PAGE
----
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The National Portrait Gallery acknowledges the Traditional Custodians of Country throughout Australia and recognises the continuing connection to lands, waters and communities. We pay our respect to Aboriginal and Torres Strait Islander cultures and to Elders both past and present.

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Professor Derek Denton

2009
Janet Dawson

pastel on paper (sheet: 46.5 cm x 40.0 cm)

Emeritus Professor Derek Denton AC (1924-2022), physiologist, was born in Launceston and graduated in medicine from the University of Melbourne in 1947. What became a pre-eminent career as a research physiologist commenced with a new discovery on kidney function in 1948, when he was appointed to the Walter and Eliza Hall Research Institute. As a Research Fellow with the National Health and Medical Research Council he set up the Ionic Research Unit in the University of Melbourne's Department of Physiology in 1949. Between 1964 and 1970 he headed up the Howard Florey Laboratories of Experimental Physiology; and from 1971 he was founding director of the Howard Florey Institute, which became one of the world's leading medical research facilities under his leadership. Recognised internationally as an authority on the regulation of salt and water metabolism – he explained the mechanism of thirst – Denton was elected to a host of the most distinguished academies and societies worldwide, including the Royal Society, the Royal College of Physicians, the National Academy of Science (USA) and the French Academy of Sciences. He was a Fellow of the Australian Academy of Sciences and of Trinity College, University of Melbourne; and from 1978 until 1990 he was a member of the jury of the Lasker Prize, one of the world's major scientific awards. Throughout his career Denton was interested principally in genetic and learned instinctive behaviour, and how genetically determined mechanisms are regulated by chemical and hormonal changes in the body and brain; later, he turned to philosophical reflections on consciousness. His books include The Hunger for Salt (1983) and The Primordial Emotions (2005, 2006).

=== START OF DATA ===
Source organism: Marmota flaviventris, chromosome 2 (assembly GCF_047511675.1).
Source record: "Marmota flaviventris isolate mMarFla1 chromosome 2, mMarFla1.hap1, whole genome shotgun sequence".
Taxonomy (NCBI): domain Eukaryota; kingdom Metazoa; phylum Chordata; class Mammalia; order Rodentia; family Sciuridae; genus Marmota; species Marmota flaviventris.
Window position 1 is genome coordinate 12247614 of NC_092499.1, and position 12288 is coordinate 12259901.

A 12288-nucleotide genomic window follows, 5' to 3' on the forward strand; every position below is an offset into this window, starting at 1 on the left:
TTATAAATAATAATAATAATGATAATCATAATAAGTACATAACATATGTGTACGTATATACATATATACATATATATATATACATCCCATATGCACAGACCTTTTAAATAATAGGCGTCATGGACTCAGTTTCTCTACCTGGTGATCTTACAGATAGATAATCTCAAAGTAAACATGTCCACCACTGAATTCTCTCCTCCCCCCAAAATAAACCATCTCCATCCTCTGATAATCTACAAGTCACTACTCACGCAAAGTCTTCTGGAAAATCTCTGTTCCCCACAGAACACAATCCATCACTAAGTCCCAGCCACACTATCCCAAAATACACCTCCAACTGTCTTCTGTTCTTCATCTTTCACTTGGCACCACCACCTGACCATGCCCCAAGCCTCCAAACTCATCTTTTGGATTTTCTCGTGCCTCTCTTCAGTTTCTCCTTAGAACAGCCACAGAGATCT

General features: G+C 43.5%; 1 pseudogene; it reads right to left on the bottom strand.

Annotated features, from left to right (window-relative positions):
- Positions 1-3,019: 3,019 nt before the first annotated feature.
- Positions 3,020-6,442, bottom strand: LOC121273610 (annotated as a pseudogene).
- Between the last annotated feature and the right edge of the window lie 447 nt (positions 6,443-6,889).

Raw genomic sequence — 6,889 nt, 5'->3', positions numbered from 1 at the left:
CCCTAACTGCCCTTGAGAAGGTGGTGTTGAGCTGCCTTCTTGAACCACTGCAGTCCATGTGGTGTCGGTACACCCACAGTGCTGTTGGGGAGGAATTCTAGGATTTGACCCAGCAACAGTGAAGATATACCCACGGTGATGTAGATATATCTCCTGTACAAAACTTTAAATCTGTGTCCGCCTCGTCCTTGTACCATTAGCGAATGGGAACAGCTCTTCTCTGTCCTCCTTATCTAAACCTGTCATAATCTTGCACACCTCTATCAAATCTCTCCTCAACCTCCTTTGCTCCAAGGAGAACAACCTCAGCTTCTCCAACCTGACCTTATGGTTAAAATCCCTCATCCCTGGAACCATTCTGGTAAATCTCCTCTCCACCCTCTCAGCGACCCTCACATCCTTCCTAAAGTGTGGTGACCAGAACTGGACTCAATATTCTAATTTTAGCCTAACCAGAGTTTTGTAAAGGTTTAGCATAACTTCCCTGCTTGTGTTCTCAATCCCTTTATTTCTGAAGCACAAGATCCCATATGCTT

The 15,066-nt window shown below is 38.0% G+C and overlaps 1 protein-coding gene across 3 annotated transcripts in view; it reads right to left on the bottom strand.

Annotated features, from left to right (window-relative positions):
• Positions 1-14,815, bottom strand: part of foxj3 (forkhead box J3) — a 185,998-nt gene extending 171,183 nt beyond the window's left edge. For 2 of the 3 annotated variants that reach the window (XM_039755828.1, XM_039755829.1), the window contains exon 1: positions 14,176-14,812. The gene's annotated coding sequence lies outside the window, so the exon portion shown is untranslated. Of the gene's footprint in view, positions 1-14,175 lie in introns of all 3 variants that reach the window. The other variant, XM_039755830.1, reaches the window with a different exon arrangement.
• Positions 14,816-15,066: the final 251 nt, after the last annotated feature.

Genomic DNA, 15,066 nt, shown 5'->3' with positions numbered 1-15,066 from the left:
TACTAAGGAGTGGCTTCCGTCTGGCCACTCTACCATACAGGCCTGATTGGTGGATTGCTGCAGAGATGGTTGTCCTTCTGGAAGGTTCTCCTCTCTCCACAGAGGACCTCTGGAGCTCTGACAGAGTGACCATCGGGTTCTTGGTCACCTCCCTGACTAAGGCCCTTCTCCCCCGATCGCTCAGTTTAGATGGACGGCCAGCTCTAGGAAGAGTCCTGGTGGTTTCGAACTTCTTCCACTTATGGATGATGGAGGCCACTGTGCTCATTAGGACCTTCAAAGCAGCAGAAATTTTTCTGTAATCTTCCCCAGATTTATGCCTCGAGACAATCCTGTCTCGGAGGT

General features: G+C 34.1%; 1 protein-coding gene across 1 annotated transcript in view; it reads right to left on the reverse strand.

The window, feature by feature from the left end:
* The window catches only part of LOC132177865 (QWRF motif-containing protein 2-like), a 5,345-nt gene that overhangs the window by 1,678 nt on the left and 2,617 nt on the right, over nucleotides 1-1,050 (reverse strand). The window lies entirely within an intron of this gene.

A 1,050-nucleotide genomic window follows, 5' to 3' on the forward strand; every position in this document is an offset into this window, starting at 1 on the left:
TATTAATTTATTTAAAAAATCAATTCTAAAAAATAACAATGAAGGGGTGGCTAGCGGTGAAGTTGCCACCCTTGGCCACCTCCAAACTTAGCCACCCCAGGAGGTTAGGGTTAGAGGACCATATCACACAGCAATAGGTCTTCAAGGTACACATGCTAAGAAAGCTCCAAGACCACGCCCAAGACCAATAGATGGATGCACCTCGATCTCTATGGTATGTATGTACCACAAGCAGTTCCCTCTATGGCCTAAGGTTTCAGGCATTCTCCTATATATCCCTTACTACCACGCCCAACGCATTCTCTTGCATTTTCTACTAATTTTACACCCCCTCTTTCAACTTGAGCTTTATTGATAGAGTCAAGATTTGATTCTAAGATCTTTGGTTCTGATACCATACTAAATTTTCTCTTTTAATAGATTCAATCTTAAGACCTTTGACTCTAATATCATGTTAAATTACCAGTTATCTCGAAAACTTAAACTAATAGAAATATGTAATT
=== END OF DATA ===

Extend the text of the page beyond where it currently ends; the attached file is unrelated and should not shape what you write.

Artist Janet Dawson painted an oil portrait of Derek Denton, which has been on display at the Royal Society's Carlton House Terrace since 2010. This drawing is similar in appearance. Both portraits are drawn from photographs and the artist's memories and show Denton as he was in the late 1960s, when he and his wife Margaret Scott, a leading ballerina, were part of a circle that included Dawson and other artists.

Gift of Professor Derek Denton AC and Dame Margaret Scott AC 2014. Donated through the Australian Government's Cultural Gifts Program.
© Janet Dawson/Copyright Agency, 2022

The National Portrait Gallery respects the artistic and intellectual property rights of others. Works of art from the collection are reproduced as per the Australian Copyright Act 1968 (Cth). The use of images of works from the collection may be restricted under the Act. Requests for a reproduction of a work of art can be made through a Reproduction request. For further information please contact NPG Copyright.

Artist and subject

Janet Dawson (age 74 in 2009)

Emeritus Professor Derek Denton AC (age 85 in 2009)

Subject professions

Science and technology

Donated by

Emeritus Professor Derek Denton AC (2 portraits)

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The National Portrait Gallery acknowledges the Traditional Custodians of Country throughout Australia and recognises the continuing connection to lands, waters and communities. We pay our respect to Aboriginal and Torres Strait Islander cultures and to Elders past and present. We respectfully advise that this site includes works by, images of, names of, voices of and references to deceased people.

This website comprises and contains copyrighted materials and works. Copyright in all materials and/or works comprising or contained within this website remains with the National Portrait Gallery and other copyright owners as specified.

The National Portrait Gallery respects the artistic and intellectual property rights of others. The use of images of works of art reproduced on this website and all other content may be restricted under the Australian Copyright Act 1968 (Cth). Requests for a reproduction of a work of art or other content can be made through a Reproduction request. For further information please contact NPG Copyright.

The National Portrait Gallery is an Australian Government Agency